In Dropping Out, her collection of interconnected short stories, Danielle de Valera follows the fortunes of some of those who moved to the northern rivers in the 1980s and early '90s. Many were on the run from something; others were pursuing a dream. Some outran their troubles, others went under.
Among the characters are two narcotics agents, both traumatised Viet Vets, who drop out after carrying out an investigation into a heroin dealer; Azure, a free spirit; the much married, hopelessly optimistic Star and her boorish, drug-dealing husband Wayne; and Wayne's supplier, Charlie Lawson, a former professor of chemistry and ex-con. They are identifiable without being stereotypes; we've all met someof them. No punches are pulled, but the tone is largely sympathetic.
Set in Byron Shire between 1986 and 2013, the stories give us an insight into the culture of a unique place at a particular time, a time when a sleepy paradise lost itsinnocence, when Mullumbimby became the weed capital of Australia and Byron Bay began to morph into a tourist trap. Danielle de Valera, who has lived in thearea since 1977, has heeded that old maxim: write about what you know and love, and it shows.
Dr Susan Geason susangeason.com/
"Each thread of this collection is skillfully woven into an emotive tapestry that depicts the lives, loves and fates of some of the North Coast dropouts of the 1970s and 1980s, then broadens to conjure for the reader an unusual and ethereal vision of the future."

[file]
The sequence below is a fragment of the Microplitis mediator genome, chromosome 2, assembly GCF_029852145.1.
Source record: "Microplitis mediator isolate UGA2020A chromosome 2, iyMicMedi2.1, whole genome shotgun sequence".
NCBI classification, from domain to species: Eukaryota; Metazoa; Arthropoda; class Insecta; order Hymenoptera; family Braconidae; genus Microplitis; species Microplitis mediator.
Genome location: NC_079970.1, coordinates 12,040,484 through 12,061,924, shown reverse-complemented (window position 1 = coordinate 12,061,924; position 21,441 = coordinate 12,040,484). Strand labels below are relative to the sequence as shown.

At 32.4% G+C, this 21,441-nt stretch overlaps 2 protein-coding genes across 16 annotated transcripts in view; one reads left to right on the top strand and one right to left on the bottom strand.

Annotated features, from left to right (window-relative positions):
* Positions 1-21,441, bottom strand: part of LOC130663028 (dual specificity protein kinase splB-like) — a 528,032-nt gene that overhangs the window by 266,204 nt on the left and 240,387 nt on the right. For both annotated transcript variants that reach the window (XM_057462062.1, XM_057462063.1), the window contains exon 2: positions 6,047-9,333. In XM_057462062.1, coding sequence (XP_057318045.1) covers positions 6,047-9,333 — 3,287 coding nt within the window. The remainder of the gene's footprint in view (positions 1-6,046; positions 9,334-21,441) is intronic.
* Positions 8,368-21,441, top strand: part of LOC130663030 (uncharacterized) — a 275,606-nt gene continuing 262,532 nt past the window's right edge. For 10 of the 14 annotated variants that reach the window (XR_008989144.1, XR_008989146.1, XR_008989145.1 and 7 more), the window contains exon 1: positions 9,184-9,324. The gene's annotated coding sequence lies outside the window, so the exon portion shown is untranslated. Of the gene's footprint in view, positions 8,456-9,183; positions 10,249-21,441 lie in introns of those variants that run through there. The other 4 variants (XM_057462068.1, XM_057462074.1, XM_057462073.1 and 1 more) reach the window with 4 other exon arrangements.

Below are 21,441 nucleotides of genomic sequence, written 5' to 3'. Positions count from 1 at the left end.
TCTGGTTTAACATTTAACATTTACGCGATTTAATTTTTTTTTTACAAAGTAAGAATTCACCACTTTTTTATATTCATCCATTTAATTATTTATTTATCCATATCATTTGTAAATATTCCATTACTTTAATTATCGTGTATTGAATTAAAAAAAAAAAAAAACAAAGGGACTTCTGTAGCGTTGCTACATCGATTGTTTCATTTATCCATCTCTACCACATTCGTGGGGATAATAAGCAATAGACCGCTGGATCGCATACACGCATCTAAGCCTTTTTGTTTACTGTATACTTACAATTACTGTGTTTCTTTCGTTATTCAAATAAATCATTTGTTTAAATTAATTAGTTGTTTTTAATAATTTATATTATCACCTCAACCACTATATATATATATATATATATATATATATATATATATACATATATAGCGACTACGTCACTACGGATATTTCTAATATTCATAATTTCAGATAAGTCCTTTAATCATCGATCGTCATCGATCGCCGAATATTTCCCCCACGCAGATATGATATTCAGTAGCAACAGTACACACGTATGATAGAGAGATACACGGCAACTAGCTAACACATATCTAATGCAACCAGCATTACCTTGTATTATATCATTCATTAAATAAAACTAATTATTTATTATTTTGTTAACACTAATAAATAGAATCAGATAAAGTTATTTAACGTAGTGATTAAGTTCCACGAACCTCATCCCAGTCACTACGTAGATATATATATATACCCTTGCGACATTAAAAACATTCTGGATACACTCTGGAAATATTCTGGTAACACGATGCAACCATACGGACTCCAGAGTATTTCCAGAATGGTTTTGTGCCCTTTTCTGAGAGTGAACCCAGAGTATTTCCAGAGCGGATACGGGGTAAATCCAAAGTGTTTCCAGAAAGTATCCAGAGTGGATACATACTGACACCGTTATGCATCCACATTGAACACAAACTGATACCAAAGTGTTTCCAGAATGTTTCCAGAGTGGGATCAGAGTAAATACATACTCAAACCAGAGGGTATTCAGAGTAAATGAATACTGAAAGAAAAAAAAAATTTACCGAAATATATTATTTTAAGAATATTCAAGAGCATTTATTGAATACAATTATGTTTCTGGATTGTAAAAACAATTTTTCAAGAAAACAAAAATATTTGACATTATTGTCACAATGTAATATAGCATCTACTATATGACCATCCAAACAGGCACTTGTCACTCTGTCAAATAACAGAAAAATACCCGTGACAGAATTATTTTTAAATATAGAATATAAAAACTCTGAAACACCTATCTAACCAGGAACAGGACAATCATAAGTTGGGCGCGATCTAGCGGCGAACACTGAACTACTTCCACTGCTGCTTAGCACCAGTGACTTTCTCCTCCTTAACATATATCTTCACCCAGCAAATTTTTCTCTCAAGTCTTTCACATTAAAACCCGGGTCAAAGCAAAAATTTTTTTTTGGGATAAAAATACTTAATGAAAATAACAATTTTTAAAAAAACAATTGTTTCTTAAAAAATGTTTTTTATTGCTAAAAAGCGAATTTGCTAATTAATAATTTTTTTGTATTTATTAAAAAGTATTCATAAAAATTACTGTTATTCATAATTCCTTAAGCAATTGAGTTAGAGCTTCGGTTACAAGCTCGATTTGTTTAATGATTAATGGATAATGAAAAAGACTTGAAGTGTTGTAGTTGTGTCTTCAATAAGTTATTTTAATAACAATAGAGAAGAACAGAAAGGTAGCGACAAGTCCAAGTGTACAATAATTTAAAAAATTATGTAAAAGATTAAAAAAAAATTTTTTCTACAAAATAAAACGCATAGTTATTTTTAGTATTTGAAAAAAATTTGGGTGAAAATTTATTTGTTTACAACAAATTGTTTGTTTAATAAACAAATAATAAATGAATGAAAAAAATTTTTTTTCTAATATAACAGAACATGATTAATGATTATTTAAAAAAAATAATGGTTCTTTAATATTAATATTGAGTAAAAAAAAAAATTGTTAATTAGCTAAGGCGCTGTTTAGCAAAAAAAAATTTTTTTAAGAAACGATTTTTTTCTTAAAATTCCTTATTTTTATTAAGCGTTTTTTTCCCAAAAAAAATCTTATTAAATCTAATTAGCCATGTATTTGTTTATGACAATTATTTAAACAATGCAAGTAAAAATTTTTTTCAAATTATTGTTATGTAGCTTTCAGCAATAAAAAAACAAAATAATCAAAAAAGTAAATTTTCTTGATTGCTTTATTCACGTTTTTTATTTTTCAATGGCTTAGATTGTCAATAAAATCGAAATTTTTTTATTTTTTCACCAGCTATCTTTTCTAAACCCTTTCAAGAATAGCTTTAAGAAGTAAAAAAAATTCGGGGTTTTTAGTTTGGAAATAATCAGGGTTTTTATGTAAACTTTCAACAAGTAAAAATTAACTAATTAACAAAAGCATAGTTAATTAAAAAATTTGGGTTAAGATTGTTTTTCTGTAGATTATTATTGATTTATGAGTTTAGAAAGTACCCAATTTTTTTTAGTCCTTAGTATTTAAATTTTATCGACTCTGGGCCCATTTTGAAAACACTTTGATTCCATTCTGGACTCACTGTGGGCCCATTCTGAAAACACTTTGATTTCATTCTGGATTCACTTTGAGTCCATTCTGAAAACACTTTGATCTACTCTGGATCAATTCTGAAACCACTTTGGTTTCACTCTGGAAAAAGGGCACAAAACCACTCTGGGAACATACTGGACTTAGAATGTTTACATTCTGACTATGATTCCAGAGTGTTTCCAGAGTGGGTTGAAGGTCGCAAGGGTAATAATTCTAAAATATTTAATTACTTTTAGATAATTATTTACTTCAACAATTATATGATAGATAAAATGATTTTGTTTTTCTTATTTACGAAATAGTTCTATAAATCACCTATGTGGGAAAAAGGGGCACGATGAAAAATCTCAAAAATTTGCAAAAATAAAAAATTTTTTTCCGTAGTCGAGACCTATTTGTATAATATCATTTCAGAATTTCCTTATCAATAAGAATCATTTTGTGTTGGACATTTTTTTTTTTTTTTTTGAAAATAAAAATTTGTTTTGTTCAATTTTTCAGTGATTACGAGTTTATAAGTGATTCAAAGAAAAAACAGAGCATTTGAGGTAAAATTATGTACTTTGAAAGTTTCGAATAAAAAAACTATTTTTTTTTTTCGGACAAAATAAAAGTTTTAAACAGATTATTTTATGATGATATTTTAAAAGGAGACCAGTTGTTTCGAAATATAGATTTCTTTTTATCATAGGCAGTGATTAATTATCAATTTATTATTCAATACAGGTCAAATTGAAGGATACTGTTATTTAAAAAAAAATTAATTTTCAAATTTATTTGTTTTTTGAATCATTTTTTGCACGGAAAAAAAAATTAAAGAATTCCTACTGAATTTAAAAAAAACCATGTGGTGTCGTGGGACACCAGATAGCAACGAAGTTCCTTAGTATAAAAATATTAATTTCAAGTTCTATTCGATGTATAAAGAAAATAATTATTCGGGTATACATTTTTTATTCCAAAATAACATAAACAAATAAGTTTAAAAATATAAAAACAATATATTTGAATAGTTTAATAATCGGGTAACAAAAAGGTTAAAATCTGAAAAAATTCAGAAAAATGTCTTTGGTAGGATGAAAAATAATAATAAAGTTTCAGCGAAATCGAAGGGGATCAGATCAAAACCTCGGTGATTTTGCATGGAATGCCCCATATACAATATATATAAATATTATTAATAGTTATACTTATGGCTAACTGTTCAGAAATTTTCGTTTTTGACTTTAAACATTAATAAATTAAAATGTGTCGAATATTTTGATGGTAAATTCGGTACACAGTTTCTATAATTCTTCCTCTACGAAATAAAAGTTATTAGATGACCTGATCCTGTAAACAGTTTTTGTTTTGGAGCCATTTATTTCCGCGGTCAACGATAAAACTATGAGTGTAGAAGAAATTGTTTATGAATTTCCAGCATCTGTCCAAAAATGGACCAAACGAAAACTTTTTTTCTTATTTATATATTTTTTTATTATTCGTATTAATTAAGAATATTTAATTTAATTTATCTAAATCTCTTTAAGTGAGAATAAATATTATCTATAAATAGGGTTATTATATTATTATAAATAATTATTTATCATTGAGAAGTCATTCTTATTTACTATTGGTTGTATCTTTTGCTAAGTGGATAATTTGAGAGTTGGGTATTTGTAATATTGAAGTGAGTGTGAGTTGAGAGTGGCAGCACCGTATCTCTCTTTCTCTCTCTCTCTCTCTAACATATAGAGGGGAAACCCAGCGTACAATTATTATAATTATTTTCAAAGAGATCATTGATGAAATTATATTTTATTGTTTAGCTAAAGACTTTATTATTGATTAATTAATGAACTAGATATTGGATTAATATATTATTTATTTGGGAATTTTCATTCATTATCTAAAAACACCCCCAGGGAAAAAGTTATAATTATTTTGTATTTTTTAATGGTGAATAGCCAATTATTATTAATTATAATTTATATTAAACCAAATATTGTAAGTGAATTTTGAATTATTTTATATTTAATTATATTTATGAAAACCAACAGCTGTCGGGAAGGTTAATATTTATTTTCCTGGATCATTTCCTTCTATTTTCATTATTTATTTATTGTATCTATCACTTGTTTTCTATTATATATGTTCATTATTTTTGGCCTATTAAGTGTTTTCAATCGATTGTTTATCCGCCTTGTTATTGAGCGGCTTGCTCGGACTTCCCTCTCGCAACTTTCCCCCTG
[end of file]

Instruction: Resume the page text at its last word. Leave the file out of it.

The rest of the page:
Shaune Lafferty Webb, author: Bus Stop on a Strange Loop, Cold Faith
"Ms de Valera writes with literary elegance and wit."
Rosemary Creswell, cofounder CameronCreswell Agency
"This welcome and entertaining set of stories is a penetrating evocation of the alternative culture of the past. Roaming through detailed lives of the Northern Rivers area, it is a convincingly nostalgic recollection, possibly from the inside."
Peter Baldwin, author: Curragundi Tales
"There's a sense of wonder about these unique, and sometimes whimsical stories. For this American reader, it's the feeling of being a visitor to an unfamiliar universe which manages to border and overlap the more familiar one with the humanity of its characters. Disturbingly delightful."
C.S. McClellan, author: PrivilegedLives and Other Lies
From the Author
That was the upside. The downside was the toll the countrytook on people who were unused to it, people with insufficient financialresources and little or no family support. Some made it. Others, miles fromanywhere, sometimes on foot, went down to alcohol, drugs, psychosis and/orloneliness--Australian poet Henry Lawson knew what he was talking about when hewrote in the late 1890s about "the maddening sameness of the ... trees".
The stories in this collection were written over a period oftwenty-five years. In them, I hoped to convey the sense of a particular timenow gone, and to depict just a few of the characters who adorned the Far NorthCoast in the 1980s and onwards, and the fates that befell them. There were somany wonderful characters. I couldn't portray them all. In this book, I hope Ihave managed to recreate just a few of them.D de V